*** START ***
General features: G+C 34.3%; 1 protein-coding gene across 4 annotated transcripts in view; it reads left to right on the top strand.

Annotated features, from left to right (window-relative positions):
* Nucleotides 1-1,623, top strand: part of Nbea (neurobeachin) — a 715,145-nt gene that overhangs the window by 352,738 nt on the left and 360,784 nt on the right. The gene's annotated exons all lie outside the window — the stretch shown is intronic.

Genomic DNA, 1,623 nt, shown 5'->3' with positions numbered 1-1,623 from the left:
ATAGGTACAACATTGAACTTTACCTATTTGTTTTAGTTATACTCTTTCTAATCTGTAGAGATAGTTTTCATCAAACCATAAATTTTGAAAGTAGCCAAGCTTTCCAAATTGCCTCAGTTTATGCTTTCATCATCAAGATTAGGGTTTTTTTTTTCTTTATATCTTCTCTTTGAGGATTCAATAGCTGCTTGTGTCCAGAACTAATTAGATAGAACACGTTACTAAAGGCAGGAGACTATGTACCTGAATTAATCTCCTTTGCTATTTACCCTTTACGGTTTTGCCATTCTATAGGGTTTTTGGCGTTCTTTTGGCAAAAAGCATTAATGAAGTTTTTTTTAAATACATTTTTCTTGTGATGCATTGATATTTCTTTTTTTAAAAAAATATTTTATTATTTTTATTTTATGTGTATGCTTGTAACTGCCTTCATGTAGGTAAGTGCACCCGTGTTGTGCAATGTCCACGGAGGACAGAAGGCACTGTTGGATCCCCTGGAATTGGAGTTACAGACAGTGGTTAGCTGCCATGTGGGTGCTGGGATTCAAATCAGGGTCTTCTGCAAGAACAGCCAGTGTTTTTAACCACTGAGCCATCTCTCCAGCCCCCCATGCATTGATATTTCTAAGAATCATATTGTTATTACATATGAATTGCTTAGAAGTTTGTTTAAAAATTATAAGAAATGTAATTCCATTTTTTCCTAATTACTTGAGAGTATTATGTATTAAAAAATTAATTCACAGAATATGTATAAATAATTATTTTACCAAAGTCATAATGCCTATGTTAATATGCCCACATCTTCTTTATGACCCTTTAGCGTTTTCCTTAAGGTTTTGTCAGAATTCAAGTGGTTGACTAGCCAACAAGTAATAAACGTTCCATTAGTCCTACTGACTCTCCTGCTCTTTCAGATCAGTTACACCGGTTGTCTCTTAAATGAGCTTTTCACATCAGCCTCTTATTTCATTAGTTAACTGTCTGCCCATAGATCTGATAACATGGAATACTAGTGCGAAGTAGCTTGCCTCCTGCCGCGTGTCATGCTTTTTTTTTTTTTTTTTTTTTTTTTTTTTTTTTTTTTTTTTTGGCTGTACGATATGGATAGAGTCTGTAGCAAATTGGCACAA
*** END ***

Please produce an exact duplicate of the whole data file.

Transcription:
General features: G+C 34.3%; 1 protein-coding gene across 4 annotated transcripts in view; it reads left to right on the top strand.

Annotated features, from left to right (window-relative positions):
* Nucleotides 1-1,623, top strand: part of Nbea (neurobeachin) — a 715,145-nt gene that overhangs the window by 352,738 nt on the left and 360,784 nt on the right. The gene's annotated exons all lie outside the window — the stretch shown is intronic.

Genomic DNA, 1,623 nt, shown 5'->3' with positions numbered 1-1,623 from the left:
ATAGGTACAACATTGAACTTTACCTATTTGTTTTAGTTATACTCTTTCTAATCTGTAGAGATAGTTTTCATCAAACCATAAATTTTGAAAGTAGCCAAGCTTTCCAAATTGCCTCAGTTTATGCTTTCATCATCAAGATTAGGGTTTTTTTTTTCTTTATATCTTCTCTTTGAGGATTCAATAGCTGCTTGTGTCCAGAACTAATTAGATAGAACACGTTACTAAAGGCAGGAGACTATGTACCTGAATTAATCTCCTTTGCTATTTACCCTTTACGGTTTTGCCATTCTATAGGGTTTTTGGCGTTCTTTTGGCAAAAAGCATTAATGAAGTTTTTTTTAAATACATTTTTCTTGTGATGCATTGATATTTCTTTTTTTAAAAAAATATTTTATTATTTTTATTTTATGTGTATGCTTGTAACTGCCTTCATGTAGGTAAGTGCACCCGTGTTGTGCAATGTCCACGGAGGACAGAAGGCACTGTTGGATCCCCTGGAATTGGAGTTACAGACAGTGGTTAGCTGCCATGTGGGTGCTGGGATTCAAATCAGGGTCTTCTGCAAGAACAGCCAGTGTTTTTAACCACTGAGCCATCTCTCCAGCCCCCCATGCATTGATATTTCTAAGAATCATATTGTTATTACATATGAATTGCTTAGAAGTTTGTTTAAAAATTATAAGAAATGTAATTCCATTTTTTCCTAATTACTTGAGAGTATTATGTATTAAAAAATTAATTCACAGAATATGTATAAATAATTATTTTACCAAAGTCATAATGCCTATGTTAATATGCCCACATCTTCTTTATGACCCTTTAGCGTTTTCCTTAAGGTTTTGTCAGAATTCAAGTGGTTGACTAGCCAACAAGTAATAAACGTTCCATTAGTCCTACTGACTCTCCTGCTCTTTCAGATCAGTTACACCGGTTGTCTCTTAAATGAGCTTTTCACATCAGCCTCTTATTTCATTAGTTAACTGTCTGCCCATAGATCTGATAACATGGAATACTAGTGCGAAGTAGCTTGCCTCCTGCCGCGTGTCATGCTTTTTTTTTTTTTTTTTTTTTTTTTTTTTTTTTTTTTTTTTTGGCTGTACGATATGGATAGAGTCTGTAGCAAATTGGCACAA